Nicola Sturgeon renews TV debates attack
Recent opinion polls prove it is wrong to exclude the SNP from nationally-televised general election debates, the party's leader in waiting has said.
Broadcasters have invited UKIP to take part in one of three prime ministerial debates alongside the leaders of the Conservatives, Labour and Lib Dems.
But the SNP, Plaid Cymru and Greens will not be included.
Nicola Sturgeon called on broadcasters to "think again" about their plans.
The BBC said it would continue to look at any evidence of changes in electoral support ahead of the debates.
Two polls published on Thursday suggested the SNP was on course to massively increase its number of MPs at Westminster in May's election.
An Ipsos/Mori poll for broadcaster STV suggested that 52% of Scots would vote for the SNP if there was a Westminster election tomorrow, which it said would see the party increase its number of seats from six to 54.
A YouGov poll for The Times put the SNP on 43%, which it said would give them 47 seats.
The SNP's membership has also trebled to more than 83,000 since September's independence referendum, making it the UK's third largest political party with about twice as many members as both the Liberal Democrats and UKIP.
Addressing a rally of new SNP members in Dumfries on Friday evening, Ms Sturgeon - who will become SNP leader and Scotland's first minister in November - said the polls "put beyond any doubt" that excluding the SNP from the prime ministerial debates was "unacceptable".
Ms Sturgeon also told the broadcasters that "it would be a failure in your duty of impartiality" if the debates went ahead as currently planned.
She said: "We are - without doubt - Scotland's party of social democracy. The party of aspiration and opportunity. The party that knows that a strong economy and a fair society must to go hand in hand if everyone in our country is to get a decent chance in life.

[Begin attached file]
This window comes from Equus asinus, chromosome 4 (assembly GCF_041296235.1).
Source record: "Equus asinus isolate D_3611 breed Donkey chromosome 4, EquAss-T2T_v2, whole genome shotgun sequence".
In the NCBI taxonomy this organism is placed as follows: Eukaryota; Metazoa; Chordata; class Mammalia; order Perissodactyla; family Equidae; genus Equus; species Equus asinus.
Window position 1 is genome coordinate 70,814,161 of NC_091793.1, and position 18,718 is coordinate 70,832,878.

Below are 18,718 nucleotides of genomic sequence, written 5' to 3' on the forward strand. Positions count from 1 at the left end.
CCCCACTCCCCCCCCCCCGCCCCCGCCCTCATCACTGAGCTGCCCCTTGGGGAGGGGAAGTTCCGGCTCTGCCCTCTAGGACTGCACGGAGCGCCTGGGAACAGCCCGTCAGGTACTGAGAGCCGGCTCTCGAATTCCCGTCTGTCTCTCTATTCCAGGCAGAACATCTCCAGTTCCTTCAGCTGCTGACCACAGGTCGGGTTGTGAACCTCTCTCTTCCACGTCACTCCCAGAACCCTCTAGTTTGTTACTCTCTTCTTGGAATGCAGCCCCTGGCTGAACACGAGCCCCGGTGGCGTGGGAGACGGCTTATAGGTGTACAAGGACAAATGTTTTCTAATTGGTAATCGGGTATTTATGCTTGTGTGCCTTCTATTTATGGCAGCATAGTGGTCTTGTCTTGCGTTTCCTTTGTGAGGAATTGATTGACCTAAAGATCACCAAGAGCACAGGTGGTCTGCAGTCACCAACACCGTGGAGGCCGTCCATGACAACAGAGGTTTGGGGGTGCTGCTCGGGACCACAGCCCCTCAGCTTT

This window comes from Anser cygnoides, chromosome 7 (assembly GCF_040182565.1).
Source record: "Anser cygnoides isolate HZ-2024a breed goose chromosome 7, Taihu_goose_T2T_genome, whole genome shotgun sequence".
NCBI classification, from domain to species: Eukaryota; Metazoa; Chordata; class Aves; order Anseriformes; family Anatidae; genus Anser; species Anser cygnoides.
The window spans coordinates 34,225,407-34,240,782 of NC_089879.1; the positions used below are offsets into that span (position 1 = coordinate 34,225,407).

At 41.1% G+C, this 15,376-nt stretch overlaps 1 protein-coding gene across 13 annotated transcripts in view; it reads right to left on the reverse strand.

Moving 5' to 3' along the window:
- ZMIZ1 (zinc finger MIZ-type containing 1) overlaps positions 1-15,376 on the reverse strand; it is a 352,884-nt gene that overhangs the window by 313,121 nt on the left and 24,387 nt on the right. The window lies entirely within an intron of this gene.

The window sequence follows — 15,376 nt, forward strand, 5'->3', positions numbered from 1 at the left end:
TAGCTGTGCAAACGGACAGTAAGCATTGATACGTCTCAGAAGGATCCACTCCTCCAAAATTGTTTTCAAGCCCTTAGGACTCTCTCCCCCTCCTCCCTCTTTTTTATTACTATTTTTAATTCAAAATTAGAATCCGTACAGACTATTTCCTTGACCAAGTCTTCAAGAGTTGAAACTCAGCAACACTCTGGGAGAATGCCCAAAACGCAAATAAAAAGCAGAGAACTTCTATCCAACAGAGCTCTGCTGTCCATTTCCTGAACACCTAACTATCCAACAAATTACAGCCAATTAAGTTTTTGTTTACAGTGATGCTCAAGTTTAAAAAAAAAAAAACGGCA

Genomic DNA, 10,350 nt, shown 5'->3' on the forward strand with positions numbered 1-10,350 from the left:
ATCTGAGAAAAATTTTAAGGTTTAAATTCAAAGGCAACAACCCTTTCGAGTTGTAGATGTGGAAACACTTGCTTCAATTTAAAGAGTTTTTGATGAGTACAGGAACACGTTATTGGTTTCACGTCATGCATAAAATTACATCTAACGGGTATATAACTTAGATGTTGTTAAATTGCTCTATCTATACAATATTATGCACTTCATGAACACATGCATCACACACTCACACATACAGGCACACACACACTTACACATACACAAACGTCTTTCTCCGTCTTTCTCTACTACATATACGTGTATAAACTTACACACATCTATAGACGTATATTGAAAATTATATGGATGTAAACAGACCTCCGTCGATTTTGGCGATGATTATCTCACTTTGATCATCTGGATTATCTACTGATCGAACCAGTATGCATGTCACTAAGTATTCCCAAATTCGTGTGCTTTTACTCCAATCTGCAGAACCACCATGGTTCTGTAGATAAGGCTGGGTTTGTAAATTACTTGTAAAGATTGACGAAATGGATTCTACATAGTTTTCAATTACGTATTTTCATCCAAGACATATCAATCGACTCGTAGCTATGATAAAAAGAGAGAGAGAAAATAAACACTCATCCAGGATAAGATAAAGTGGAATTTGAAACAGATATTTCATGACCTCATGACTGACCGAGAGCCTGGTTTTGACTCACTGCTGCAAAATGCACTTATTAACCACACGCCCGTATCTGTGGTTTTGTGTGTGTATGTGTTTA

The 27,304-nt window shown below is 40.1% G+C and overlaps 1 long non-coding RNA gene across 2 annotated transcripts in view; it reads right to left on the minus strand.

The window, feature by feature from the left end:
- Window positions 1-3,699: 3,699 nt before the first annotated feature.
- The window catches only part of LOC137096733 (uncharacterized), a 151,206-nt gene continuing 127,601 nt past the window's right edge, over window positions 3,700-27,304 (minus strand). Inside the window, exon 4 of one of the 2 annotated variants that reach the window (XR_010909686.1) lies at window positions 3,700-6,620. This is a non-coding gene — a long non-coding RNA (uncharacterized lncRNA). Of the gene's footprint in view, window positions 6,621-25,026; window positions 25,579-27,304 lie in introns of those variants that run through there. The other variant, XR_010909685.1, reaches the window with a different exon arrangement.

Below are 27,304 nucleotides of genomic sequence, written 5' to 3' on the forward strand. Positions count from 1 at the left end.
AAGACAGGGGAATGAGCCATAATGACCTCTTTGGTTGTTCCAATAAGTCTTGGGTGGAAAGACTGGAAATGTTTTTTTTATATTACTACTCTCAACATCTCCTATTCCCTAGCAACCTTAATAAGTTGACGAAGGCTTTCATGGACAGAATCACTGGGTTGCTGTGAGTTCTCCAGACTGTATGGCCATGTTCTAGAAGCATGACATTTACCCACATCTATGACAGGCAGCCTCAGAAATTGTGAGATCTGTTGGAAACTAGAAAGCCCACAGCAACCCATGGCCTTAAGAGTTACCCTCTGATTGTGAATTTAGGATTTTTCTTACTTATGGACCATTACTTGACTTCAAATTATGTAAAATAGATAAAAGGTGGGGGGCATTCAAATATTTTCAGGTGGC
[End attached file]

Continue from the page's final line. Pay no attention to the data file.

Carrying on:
"And, crucially, a party with the freedom of thought and action to fashion a policy programme to support that vision.
"Which makes it all the more remarkable, does it not, that any broadcaster would even think about excluding us from general election TV debates?
"I want to send a direct message to the BBC, ITV, Sky and Channel 4. To exclude, not just the SNP, but also the Greens and Plaid Cymru, would be to wilfully ignore the reality of the political landscape that exists, not just in Scotland, but across the UK."
Calling on the four broadcasters to think again, she added: "Be in no doubt - in the general election, the SNP will be seen and Scotland's voice will be heard."
On 13 October, the BBC, ITV, Sky and Channel 4 announced plans for a total of three nationally-televised debates ahead of May's election.
UKIP leader Nigel Farage has been been invited to take part in one of the debates alongside David Cameron, Ed Miliband and Nick Clegg.
A second debate would see Mr Cameron and Mr Miliband go head-to-head, with a third debate seeing the Conservative and Labour leaders being joined by Mr Clegg.
Separately, the leaders of the four largest parties in the Scottish Parliament are to be invited to take part in a peak time debate on BBC One Scotland, which would also be made available across the UK.
However, the Scottish Greens would not be included despite having two MSPs at Holyrood. A third MSP, John Finnie, announced last month that he had joined the party but said he would continue as an independent member of the parliament until the next election in 2016.
The broadcasters said the proposed formats reflected "changes in the political landscape" since the three prime ministerial debates during the 2010 general election, which featured Conservative Mr Cameron, Labour's Gordon Brown and Lib Dem Mr Clegg.
But at the time, the SNP criticised the proposals as being "utterly unacceptable to any democrat" and the party was reported to be considering legal action.
Responding to Ms Sturgeon's comments, a spokesman for the BBC said: "We make editorial judgements about coverage during the general election campaign informed by evidence of past and current electoral support.
"Opinion polls are part of that evidence whereby we take account of consistent and robust trends across different polls over time, rather than reacting to individual polls.
"We have also said that we will continue to look at any further evidence of changes in electoral support as we get closer to the election campaign. The BBC Trust will be launching a public consultation on the relevant guidelines next week."